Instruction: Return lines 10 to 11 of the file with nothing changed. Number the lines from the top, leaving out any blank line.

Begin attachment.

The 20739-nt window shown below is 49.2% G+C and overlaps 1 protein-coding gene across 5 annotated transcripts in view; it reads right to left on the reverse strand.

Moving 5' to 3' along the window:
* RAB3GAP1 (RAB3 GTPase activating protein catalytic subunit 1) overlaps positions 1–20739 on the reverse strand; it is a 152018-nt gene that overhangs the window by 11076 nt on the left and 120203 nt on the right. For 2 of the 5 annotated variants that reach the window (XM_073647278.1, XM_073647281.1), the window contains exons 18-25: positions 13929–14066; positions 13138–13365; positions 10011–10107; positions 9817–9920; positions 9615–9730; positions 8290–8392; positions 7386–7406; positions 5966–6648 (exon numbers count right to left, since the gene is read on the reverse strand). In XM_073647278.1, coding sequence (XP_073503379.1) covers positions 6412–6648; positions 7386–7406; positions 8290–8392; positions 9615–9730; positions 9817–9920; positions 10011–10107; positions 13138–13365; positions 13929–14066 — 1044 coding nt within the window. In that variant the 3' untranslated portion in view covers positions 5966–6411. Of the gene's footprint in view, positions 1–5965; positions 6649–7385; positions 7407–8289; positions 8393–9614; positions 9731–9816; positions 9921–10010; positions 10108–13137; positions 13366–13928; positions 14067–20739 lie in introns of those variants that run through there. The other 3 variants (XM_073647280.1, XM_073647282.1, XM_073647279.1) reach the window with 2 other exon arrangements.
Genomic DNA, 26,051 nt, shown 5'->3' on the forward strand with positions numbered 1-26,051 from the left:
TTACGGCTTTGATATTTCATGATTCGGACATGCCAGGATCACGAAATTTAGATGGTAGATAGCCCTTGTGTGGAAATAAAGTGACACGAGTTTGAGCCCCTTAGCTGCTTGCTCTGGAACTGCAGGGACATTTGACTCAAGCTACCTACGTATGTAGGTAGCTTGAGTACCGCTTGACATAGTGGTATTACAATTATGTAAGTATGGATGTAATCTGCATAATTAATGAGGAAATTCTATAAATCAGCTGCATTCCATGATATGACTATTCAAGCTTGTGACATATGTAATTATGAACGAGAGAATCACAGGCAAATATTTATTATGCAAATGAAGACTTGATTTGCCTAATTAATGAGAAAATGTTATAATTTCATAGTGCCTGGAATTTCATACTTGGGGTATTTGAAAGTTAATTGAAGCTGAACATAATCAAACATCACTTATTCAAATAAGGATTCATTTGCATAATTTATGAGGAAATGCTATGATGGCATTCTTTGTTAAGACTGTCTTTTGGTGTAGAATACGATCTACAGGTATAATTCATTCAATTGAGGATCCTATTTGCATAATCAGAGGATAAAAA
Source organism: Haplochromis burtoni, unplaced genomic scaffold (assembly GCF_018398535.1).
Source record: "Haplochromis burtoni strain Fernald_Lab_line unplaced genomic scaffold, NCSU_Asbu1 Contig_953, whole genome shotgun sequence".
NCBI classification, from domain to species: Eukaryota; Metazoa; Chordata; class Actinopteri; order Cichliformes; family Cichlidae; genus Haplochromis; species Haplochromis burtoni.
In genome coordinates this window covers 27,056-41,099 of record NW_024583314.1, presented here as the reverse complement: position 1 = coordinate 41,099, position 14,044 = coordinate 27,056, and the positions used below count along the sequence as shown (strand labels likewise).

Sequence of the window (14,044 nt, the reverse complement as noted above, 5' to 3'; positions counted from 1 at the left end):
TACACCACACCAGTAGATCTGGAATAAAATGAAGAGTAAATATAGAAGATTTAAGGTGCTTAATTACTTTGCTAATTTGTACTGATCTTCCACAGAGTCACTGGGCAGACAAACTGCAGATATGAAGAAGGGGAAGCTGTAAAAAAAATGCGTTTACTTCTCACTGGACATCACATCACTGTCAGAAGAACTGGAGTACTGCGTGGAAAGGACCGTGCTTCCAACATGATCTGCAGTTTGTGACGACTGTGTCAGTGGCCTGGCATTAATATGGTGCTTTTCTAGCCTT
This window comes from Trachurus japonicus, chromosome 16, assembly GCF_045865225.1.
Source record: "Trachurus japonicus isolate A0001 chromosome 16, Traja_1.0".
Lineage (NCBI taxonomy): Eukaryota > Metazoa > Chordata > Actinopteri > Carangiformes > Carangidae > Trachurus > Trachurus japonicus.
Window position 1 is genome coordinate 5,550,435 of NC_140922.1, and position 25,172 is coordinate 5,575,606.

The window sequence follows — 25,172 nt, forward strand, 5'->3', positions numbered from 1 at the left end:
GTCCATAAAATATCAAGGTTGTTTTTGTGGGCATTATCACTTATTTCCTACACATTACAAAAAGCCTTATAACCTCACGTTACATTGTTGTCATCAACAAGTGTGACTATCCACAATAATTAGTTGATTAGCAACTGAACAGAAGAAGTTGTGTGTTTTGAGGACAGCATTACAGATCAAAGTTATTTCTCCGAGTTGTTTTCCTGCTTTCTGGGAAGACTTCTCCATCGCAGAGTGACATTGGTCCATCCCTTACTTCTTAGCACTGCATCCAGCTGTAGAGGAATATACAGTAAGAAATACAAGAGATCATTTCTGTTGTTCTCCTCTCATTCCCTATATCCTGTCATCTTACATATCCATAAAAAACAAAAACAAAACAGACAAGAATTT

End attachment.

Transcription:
Sequence of the window (14,044 nt, the reverse complement as noted above, 5' to 3'; positions counted from 1 at the left end):
TACACCACACCAGTAGATCTGGAATAAAATGAAGAGTAAATATAGAAGATTTAAGGTGCTTAATTACTTTGCTAATTTGTACTGATCTTCCACAGAGTCACTGGGCAGACAAACTGCAGATATGAAGAAGGGGAAGCTGTAAAAAAAATGCGTTTACTTCTCACTGGACATCACATCACTGTCAGAAGAACTGGAGTACTGCGTGGAAAGGACCGTGCTTCCAACATGATCTGCAGTTTGTGACGACTGTGTCAGTGGCCTGGCATTAATATGGTGCTTTTCTAGCCTT